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Culture is additive, it keeps building on itself. I recently saw this terrible vampire movie. It occured to me that this particular retelling of the Vampire Archetype was told with all the other vampire movies in mind. Lost Boys, Anne Rice, Blade, all that crap was considered when they made this year's terrible vampire movie. The teenagers who are just now getting into vampires have identified with this ''particular'' twist on Brahm Stoker's 1897 novel. Stuff just keeps getting more complicated. I mean, 370 movies were released in the year 1995. By 2005, they were making ''549'' movies per year. By 2015 we'll be [i]drowning[/i] in cultural reference points.  
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I posit that on average, kids growing up today have a lot more ''varied'' experiences than those who grew up 50 years ago. I grew up in the 80s and my childhood mythology was filled with robots and cowboys, lasers and swords, communists and dinosaurs. In some ways it was a synthesis of everything that had happened in culture up to that point. The battle between communism and democracy happens in the subtext of every episode of GI Joe. In your mythology are robots good guys or bad guys? It largely has to do with the accidental intersections of culture and upbringing. Everybody gets imprinted differently -- increasingly differently as the decades march on. There is no "average" left to represent.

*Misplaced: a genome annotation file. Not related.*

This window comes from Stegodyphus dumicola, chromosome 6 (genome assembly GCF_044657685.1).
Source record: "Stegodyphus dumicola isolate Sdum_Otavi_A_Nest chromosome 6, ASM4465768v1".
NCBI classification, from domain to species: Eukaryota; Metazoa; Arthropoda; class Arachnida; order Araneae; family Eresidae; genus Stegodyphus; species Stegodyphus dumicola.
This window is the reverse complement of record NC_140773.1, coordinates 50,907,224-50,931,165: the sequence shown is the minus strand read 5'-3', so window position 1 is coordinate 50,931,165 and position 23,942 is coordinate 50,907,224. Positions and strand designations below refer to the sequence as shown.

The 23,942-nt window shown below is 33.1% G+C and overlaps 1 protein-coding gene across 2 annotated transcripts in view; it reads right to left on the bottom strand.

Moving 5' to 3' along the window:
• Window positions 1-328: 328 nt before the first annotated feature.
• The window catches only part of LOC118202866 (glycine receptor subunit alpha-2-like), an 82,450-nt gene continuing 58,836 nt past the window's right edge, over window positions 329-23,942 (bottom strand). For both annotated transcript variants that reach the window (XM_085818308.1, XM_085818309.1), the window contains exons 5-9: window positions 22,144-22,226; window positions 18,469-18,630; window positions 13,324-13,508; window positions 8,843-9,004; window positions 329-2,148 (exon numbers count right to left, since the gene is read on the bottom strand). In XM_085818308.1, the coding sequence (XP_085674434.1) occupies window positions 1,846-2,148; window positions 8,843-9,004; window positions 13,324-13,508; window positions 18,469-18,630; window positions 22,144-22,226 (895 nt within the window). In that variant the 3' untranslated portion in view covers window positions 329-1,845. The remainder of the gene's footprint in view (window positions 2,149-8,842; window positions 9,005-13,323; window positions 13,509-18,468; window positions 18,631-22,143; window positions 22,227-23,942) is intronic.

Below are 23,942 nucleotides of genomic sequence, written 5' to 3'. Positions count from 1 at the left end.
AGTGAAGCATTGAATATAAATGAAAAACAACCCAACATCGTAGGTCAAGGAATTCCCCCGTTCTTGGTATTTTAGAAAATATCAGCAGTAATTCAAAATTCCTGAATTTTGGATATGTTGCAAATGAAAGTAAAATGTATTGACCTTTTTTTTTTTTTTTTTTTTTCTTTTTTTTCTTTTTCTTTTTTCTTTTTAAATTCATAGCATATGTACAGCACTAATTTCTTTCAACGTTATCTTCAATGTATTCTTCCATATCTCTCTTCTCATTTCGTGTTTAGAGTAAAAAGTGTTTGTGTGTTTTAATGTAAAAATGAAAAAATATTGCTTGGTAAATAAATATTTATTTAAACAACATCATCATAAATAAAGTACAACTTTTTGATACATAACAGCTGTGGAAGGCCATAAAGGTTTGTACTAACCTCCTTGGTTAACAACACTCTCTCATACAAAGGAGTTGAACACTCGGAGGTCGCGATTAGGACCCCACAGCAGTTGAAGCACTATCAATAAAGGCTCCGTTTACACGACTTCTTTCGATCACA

Revision as of 22:55, 5 January 2009

[b]Weirdness in the Strange Times[/b]

Ironically, there's no true weirdness left in the Strange Times. It all changed flavor when strange became commonplace. I reckon this happened within the last ten years, as the information age is kicking into high gear. So many people are defining their own norms that there is no real abnormal anymore. We're eclectically ecstatic, subculturally pragmatic.